In Sweden, the further  north, the colder it gets. If you plan to visit these areas, prepare for low temperatures. However, regardless of the weather conditions, it is definitely worth discovering this magical and mysterious country.

Swedish winter brings to mind a very quick twilight and cold. A special day is 1 December 3, when the festival of lights, whose patron is St. Lucia, is celebrated throughout the country. The streets of city are filled with processions always led by a young girl dressed in white clothes with a wreath of candles on her head. She is accompanied by boys and girls singing songs.


Stockholm is located on fourteen islands, surrounded by the Stockholm archipelago consisting of over 20 000 islands and islets. When the water surrounding them becomes covered with a thick layer of ice, it is a sign that the time for winter activities, such as long-distance skating trips with a guide, has come. The character of the capital varies. You will find there both the perfectly preserved old town as well as modern museums with innovative architectural solutions, which are especially worth visiting in the less crowded winter season. At 22 Stadsgårdshamnen, there is the Fotografiska gallery that exhibits the work of world photographers and promising debutants.
In turn, the island of Djurgården has the Nordic Museum (Nordiska museet), documenting the history of Swedish culture, where you will learn more about Swedish ways for wintertime. In the run-up to Christmas, it is best to go to the beautifully lit Old Town (Gamla Stan) and visit the cozy Cafe Koppen café to drink hot tea. A Christmas market is organized every year on Stortorget, the oldest square in Stockholm. In the background, you can hear Christmas carols, and the air smells of a fresh Christmas tree, intertwined with the aroma of cinnamon buns.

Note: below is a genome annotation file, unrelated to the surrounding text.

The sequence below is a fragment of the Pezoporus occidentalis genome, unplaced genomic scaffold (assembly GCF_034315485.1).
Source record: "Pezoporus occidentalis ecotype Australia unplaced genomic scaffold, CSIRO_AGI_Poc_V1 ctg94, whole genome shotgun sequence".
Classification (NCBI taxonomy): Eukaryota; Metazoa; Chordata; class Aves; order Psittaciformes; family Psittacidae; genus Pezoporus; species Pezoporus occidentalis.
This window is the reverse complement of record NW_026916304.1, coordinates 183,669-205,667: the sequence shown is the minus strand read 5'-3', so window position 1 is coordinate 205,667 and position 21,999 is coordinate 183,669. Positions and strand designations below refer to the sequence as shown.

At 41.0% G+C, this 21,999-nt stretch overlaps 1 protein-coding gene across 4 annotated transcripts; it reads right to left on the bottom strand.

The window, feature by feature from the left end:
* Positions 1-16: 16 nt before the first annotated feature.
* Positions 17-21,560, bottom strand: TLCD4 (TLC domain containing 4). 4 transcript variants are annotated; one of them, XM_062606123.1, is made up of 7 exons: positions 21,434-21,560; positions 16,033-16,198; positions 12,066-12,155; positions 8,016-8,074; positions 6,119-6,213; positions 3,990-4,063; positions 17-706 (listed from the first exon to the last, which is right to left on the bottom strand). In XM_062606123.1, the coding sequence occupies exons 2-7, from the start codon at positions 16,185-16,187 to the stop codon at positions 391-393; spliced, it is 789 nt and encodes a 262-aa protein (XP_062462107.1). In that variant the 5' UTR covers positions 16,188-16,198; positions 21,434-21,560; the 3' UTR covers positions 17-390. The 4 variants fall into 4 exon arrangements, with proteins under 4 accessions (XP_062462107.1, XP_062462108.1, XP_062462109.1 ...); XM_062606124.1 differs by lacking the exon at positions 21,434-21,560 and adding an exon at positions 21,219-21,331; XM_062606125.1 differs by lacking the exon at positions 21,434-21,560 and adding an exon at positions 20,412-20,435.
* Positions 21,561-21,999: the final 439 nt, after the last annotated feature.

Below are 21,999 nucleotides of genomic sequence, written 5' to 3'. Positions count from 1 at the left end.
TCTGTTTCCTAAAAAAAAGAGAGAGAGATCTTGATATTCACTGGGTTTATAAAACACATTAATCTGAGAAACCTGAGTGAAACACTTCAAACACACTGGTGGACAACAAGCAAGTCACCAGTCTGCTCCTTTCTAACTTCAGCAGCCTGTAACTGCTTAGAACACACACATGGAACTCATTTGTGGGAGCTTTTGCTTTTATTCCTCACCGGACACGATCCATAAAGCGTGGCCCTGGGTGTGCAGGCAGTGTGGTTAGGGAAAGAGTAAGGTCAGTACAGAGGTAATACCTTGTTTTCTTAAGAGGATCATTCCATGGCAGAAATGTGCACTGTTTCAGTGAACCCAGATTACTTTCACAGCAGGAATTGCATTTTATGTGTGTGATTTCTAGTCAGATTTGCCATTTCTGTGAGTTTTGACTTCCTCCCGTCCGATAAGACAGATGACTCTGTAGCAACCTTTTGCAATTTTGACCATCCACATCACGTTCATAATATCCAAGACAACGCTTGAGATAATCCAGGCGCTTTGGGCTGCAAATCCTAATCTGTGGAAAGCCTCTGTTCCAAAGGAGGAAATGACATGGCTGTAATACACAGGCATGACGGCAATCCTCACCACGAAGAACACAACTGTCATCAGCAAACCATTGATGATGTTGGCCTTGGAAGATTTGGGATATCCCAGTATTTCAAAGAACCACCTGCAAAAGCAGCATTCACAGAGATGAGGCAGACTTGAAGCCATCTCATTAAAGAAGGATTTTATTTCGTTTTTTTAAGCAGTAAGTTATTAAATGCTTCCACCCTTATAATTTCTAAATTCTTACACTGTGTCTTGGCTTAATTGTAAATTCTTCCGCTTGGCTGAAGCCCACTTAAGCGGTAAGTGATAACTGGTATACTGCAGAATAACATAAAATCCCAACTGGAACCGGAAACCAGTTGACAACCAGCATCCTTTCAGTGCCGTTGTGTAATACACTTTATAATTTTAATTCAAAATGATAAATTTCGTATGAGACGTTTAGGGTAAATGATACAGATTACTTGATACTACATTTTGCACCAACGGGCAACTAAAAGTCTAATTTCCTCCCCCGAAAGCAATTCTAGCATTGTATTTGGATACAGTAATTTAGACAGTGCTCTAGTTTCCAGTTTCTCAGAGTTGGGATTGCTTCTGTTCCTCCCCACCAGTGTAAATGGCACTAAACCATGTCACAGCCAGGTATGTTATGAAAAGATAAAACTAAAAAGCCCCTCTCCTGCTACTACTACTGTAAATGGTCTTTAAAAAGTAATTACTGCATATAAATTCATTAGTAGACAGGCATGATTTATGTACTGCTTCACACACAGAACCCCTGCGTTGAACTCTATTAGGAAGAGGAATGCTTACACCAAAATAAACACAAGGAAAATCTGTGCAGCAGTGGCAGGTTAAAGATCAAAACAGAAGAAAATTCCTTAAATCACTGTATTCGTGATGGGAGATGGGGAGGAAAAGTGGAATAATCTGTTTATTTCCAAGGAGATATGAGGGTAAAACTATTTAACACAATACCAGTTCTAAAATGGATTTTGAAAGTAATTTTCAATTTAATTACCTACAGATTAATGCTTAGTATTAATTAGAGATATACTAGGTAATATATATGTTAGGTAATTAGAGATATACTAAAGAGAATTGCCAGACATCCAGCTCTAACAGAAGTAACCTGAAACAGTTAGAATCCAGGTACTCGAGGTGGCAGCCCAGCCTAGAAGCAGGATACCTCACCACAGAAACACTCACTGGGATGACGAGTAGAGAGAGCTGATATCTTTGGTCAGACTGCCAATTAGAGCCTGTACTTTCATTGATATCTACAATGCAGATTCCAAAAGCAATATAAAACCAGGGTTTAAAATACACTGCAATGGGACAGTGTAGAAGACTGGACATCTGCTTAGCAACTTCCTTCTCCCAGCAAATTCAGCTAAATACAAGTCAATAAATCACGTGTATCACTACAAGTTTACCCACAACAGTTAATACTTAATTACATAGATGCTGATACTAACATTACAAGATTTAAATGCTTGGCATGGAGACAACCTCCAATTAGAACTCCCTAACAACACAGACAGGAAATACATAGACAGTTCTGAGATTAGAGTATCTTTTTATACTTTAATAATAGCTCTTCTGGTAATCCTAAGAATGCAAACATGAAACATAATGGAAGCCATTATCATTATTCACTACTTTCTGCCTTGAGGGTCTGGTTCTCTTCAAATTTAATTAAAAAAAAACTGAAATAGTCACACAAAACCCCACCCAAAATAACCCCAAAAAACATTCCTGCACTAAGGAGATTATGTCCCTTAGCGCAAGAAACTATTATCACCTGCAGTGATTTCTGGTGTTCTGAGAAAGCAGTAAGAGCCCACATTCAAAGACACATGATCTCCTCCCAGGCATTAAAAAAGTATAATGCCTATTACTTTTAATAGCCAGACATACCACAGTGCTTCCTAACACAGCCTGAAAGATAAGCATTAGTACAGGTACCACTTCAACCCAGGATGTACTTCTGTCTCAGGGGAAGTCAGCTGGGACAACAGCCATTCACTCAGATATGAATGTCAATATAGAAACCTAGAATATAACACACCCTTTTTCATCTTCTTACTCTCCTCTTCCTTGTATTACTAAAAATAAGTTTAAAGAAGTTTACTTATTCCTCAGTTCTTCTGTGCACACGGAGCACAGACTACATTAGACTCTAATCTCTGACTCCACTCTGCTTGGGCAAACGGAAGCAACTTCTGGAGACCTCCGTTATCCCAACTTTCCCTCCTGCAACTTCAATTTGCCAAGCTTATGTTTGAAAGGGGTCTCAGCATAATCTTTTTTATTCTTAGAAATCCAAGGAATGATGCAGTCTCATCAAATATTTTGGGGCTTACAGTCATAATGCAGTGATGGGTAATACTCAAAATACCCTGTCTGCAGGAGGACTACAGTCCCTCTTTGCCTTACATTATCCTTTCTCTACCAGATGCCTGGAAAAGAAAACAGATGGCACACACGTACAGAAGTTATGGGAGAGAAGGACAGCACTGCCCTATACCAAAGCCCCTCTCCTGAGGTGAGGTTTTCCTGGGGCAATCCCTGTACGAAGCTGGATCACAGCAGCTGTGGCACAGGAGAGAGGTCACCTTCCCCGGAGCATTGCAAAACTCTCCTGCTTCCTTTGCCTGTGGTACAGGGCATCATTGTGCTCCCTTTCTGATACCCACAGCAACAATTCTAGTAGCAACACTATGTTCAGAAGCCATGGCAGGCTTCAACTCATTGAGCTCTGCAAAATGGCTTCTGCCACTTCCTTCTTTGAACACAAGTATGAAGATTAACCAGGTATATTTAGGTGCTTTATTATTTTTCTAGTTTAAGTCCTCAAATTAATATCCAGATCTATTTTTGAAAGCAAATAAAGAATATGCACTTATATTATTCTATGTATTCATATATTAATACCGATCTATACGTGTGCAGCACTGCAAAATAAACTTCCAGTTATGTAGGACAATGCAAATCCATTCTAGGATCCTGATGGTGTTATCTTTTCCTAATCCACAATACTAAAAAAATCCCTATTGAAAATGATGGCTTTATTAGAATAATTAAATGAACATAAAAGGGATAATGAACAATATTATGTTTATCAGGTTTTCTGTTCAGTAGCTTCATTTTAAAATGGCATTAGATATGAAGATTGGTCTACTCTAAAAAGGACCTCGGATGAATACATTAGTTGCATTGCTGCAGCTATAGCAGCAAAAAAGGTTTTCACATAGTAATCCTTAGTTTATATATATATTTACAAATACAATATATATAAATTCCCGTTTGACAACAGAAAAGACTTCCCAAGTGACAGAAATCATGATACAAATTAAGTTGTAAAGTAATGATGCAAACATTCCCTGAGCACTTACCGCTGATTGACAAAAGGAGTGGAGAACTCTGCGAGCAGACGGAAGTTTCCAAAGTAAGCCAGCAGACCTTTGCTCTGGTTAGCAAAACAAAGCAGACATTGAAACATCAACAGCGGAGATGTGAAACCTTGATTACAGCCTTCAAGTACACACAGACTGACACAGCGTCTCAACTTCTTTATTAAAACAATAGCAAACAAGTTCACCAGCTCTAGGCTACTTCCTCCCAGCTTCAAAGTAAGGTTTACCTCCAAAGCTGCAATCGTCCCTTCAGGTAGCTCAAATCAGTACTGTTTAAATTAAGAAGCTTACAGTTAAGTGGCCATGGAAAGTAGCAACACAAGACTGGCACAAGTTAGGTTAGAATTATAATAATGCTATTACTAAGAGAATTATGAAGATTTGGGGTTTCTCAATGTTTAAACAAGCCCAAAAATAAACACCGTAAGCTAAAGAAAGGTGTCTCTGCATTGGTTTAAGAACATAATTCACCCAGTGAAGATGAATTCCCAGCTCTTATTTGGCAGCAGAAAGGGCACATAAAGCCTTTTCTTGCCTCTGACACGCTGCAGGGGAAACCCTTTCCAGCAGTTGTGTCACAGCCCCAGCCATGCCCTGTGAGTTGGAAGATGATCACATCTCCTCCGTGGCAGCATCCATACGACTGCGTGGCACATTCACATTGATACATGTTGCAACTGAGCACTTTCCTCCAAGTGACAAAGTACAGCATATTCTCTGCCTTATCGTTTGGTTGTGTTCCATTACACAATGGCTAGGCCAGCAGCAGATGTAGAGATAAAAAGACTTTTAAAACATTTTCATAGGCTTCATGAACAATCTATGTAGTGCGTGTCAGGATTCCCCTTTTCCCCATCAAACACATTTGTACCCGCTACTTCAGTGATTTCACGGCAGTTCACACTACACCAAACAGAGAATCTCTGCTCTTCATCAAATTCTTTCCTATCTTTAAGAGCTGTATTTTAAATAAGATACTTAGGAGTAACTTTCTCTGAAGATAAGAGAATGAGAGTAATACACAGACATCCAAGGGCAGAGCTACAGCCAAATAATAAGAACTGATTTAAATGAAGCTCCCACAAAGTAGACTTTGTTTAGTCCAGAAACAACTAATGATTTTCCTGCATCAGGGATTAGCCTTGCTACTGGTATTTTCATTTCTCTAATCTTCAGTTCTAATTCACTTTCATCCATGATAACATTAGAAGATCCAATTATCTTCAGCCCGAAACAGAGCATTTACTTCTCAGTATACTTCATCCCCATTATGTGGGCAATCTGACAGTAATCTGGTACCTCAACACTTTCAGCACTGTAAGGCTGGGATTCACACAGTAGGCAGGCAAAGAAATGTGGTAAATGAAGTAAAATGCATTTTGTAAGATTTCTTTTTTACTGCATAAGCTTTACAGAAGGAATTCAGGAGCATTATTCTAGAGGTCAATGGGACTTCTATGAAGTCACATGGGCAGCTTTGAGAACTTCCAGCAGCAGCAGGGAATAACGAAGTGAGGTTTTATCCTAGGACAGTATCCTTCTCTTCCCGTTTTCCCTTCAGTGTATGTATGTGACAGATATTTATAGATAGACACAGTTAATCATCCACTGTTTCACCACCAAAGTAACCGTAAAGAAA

Sztokholm zimą
Sztokholm, Szwecja
Na łyżwach po jeziorze


Gothenburg will bring you peace after visiting the loud and definitely larger capital. At the entrance to the city, you are greeted by the characteristic white and red building of the Lilla Bommen office building, commonly called “Lipstick” by the residents. On the top floor, there is a café with a vantage point. The seen from above building of the fish market hall in the city centre, which stands out from the surrounding tenement houses, will be your next goal. The sloping roof and stained glass windows suggest you are heading to the church. However, once there, it quickly turns out that Feskekörka is a spacious market hall where you can buy fresh fish and seafood from local suppliers as well as eat at one of its restaurants. In the evening, go for a walk along the Avenyn, which leads to Götaplatsen, where you will see the most famous symbol of Gothenburg – the sculpture of Poseidon, by Carl Milles.


Malmö, located in the south of Sweden, is situated on the other side of the Baltic Sea, less than 200 km from Świnoujście. When walking around the city, it is impossible not to see the star of modern architecture – the famous Turning Torso. Inspired by the possibilities of modern architecture, you can go to the Västra hamnen district, where the road and railway bridge over the Sound runs. This 8 km construction connects Copenhagen with Malmö, thanks to which traveling between these two countries has become much easier since the bridge was opened.


One of the Swedish patents for winter cold is the sauna.  The Ribersborgs Kallbadhus public sauna has been operating since 1898. It is located on a wooden pier, about a 20-minute walk from the centre of Malmö. You can rent or buy a towel and hygiene products on the spot. After leaving the hot sauna, the brave can jump straight into the sea, whose temperature in December is barely a few degrees above zero.


From Malmö you can set off on a day trip to Lund. This small, picturesque town functions as a thriving academic centre – founded in 1666, the university is one of the oldest in Northern Europe. During your stay in Lund, you must visit the Kulturen open-air museum, presenting the daily life of the Swedish community from the Middle Ages to the 1930s. Lovers of detective stories of Henning Mankell and the character of Kurt Wallander, should go to Ystad (about 60 km from Malmö). You can start walking in the footsteps of the fictional police officer from his home on Mariagatan 10, and then stop for dinner at the Continental Hotel for a glass of glögg.